“This is one of the first projects where we’ve seen truly a start-up subdivision being contemplated and going through toward execution” since the recession, Stomski said.

Four parcels were put together to make the project a go, he said, including 179 acres purchased from Harmon Properties, 124 acres purchased from the Town of Lexington, which includes Barr Pond, 13 acres purchased from SCE&G, and 1.1 acre purchased from another individual, Stomski said.

“We saw demand from the time the developers put the initial 179-acre development site under contract,” Stomski said, noting that will be where the bulk of the 450 residential sites will be located in the new subdivision.

The developers, Barr Lake Development Group, will develop the house lots to build-ready status, then sell them to the builders who will construct homes and sell them, Stomski said.

Three selected builders will work with the developers building in phases, Stomski said, but he declined to identify.

“What’s unique about this is the amenity of the 100-acre lake that is part of this property,” Stomski said. “There will be walking trails through 50- to 60-year-old pines and hardwoods.”

Forming the project was not without some controversy.

The Lexington Wildlife Club had used the pond on site for more than 50 years as a recreation and educational preserve for children prior to the sale of the property, when they lost that access. The Town of Lexington, which owned that acreage, purchased it in 1997 for $5 as a backup water source, but didn’t need it, town officials said, and sold it for $60,000.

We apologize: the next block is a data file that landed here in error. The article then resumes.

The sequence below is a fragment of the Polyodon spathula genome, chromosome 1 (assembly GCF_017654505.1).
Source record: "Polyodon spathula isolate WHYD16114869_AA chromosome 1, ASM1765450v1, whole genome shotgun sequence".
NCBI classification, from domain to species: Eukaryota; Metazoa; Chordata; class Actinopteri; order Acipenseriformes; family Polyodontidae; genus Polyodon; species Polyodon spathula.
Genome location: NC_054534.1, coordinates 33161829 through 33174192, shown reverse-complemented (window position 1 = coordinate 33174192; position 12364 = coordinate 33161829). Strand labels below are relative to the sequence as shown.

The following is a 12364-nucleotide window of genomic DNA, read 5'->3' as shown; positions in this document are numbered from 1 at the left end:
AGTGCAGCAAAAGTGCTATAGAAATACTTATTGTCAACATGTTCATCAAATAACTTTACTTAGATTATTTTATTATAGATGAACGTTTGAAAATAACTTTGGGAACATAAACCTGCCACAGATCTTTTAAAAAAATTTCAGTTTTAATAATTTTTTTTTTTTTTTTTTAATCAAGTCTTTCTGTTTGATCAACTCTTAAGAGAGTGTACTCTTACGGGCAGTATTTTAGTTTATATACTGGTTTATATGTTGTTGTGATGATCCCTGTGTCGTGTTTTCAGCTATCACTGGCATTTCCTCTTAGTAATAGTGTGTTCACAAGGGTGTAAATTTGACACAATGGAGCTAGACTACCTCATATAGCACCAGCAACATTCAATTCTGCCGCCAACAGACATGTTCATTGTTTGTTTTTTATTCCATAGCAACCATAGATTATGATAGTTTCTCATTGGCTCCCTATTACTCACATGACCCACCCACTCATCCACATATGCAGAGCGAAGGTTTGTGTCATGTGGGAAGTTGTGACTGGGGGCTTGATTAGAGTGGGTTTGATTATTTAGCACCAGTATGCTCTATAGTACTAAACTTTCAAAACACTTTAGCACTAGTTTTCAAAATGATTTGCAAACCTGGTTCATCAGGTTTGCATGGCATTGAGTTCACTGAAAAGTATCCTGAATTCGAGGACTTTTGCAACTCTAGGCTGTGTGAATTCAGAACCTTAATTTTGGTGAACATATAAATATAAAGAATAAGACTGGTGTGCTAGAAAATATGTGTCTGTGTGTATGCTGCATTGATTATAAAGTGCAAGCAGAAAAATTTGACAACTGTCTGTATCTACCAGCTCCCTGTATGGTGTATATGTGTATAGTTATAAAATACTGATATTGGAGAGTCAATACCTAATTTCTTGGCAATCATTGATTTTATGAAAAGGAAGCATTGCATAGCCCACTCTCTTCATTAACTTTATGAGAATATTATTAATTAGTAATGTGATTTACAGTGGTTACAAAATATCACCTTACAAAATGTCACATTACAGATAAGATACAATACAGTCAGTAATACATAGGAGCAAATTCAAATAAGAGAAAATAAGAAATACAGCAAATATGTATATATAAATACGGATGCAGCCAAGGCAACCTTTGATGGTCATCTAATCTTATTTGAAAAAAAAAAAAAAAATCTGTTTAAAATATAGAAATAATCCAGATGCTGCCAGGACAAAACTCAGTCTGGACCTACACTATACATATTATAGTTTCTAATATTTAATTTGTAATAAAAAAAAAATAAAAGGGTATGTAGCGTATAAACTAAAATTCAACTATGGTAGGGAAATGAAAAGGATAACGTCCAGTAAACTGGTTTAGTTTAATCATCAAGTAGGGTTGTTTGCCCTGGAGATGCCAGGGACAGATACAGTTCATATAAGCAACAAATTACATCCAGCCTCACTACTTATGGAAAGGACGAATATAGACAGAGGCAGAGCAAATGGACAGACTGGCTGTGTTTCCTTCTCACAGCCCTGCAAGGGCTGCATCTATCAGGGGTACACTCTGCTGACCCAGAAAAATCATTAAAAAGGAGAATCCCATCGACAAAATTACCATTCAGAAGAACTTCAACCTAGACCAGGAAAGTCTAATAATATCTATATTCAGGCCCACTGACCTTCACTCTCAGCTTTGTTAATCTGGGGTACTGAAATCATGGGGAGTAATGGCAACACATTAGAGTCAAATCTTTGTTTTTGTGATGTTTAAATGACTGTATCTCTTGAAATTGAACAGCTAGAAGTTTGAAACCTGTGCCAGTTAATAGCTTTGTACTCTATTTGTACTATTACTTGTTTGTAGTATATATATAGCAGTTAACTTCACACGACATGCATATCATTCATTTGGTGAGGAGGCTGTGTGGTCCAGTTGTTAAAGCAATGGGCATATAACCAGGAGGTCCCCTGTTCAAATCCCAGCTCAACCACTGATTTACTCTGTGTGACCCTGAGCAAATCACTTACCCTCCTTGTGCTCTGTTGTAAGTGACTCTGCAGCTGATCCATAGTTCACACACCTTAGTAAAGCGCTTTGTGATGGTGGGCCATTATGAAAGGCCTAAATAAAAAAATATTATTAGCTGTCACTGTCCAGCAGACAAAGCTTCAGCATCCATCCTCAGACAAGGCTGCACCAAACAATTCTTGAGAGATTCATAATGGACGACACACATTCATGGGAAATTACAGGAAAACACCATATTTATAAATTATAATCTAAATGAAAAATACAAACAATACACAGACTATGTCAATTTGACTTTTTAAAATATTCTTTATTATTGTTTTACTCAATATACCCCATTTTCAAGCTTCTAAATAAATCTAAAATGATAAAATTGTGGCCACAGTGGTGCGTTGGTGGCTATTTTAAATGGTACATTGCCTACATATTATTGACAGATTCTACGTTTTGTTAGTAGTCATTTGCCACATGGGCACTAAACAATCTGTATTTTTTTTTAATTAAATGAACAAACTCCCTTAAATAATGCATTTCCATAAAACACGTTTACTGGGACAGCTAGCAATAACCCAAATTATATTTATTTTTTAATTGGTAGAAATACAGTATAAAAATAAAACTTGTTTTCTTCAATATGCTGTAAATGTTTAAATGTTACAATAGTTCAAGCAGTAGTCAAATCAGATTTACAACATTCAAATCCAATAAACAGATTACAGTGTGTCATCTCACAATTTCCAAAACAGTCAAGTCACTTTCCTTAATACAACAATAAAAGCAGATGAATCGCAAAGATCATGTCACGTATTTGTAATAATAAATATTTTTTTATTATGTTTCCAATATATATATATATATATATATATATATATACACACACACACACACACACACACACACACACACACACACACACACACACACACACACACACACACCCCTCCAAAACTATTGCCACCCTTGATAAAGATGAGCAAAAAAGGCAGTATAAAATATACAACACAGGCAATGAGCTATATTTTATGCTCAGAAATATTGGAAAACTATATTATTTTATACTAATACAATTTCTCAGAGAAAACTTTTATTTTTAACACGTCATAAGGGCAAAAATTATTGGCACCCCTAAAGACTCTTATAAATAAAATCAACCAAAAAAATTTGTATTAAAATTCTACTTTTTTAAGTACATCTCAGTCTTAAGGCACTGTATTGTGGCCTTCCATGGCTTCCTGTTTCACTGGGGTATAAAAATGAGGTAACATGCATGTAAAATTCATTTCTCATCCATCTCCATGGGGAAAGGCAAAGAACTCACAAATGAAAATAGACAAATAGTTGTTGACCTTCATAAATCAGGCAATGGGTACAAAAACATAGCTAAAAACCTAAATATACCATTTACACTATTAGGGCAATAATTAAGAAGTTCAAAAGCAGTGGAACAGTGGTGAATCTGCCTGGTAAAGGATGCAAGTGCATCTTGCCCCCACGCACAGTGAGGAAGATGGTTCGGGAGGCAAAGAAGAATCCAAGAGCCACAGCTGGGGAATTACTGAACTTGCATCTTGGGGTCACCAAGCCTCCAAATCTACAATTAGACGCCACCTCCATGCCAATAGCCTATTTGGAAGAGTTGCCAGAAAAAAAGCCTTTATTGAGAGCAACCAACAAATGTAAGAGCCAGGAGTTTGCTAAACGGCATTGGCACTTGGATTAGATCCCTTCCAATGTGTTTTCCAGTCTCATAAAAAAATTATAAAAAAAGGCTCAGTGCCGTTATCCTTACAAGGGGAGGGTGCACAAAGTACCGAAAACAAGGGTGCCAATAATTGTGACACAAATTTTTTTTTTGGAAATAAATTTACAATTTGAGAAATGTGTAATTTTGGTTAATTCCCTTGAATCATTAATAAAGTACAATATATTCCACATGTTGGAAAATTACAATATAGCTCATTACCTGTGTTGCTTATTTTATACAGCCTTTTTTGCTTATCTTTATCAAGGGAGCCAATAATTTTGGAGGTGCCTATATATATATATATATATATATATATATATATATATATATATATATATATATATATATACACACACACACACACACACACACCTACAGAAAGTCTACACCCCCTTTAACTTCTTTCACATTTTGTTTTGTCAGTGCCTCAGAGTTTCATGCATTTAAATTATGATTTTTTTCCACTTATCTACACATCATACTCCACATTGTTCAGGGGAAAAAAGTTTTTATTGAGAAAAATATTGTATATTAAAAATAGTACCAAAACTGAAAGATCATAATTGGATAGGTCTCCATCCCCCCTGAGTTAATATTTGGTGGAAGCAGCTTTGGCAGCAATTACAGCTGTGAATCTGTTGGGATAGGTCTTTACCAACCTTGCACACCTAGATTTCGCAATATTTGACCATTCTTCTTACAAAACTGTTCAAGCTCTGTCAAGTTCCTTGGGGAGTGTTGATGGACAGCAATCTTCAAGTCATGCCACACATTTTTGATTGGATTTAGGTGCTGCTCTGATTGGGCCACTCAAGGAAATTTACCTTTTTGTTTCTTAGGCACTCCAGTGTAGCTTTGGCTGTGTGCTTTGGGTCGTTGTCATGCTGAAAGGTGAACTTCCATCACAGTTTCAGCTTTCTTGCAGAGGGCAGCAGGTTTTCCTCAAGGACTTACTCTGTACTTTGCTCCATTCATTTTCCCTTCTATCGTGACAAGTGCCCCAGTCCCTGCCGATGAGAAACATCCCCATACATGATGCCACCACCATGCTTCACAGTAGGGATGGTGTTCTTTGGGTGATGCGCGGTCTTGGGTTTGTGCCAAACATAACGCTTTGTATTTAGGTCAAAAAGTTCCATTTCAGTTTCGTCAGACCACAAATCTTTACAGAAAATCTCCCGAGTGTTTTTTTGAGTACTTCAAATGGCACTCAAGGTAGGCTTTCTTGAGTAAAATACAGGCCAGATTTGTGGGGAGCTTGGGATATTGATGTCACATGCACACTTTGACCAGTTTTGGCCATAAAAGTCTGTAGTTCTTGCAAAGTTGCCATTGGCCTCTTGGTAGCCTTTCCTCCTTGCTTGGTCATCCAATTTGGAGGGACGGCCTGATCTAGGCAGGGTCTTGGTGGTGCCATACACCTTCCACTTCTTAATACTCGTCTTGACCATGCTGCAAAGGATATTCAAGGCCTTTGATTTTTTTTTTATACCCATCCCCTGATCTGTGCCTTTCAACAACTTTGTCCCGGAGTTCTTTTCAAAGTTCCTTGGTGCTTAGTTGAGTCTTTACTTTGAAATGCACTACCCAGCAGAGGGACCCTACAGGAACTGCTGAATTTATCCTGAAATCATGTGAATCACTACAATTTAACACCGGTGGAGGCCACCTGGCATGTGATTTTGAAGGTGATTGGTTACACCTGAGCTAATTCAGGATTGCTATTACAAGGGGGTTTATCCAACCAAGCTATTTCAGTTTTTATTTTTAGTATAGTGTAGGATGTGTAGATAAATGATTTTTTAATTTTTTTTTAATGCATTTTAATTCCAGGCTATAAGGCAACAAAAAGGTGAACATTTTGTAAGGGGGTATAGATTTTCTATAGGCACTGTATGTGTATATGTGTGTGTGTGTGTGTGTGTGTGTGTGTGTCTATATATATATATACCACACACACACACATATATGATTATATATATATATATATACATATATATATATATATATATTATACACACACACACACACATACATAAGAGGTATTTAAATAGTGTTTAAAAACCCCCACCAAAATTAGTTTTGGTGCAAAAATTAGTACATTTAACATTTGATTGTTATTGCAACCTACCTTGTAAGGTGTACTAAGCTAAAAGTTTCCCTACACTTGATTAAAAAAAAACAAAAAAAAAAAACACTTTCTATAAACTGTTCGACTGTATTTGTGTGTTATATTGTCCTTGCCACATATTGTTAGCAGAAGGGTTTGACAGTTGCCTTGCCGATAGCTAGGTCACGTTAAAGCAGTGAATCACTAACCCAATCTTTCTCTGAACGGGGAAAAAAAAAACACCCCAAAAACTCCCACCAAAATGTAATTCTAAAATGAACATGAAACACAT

Some complained the land and pond was worth a lot more, and others berated town officials for selling acreage from under the Wildlife Club. The Wildlife Club has since found new digs.

Business methods for building large-scale subdivisions have changed since the U.S. housing collapse and ensuing recession.

Few if any new subdivisions have come online in the area since 2009, and Stomski said there has been a lapse in the number of build-ready lots available to contractors to build new houses.

“There’s been a shift,” he said. Builders used to buy vacant land, put in infrastructure (water, sewer, roads, off-site detention) build houses and sell them.

“Since the downturn, that has transitioned into a third party developer coming in taking down the land, putting in the infrastructure, then selling (the finished lots) to the builder to build homes,” Stomski said.

That practice clears up needed capital builders must have in order to build up inventory and extend market territory, Stomski said.

When the downturn hit in 2007-2008, builders were sitting on large tracts of land they intended to use for homebuilding. But with new building and sales having grounded to a halt, builders’ capital was consumed during the recession by the various costs of land ownership, Stomski said.

There also was a backlog of finished lots already on hand at the time of the collapse, and as those lots have now slowly been consumed by the market comeback, creating an opportunity for developers to fill the void.

“I would say that in the Columbia area, we’re looking at a pending lot shortage – a shortage of developed lots,” said McLeod.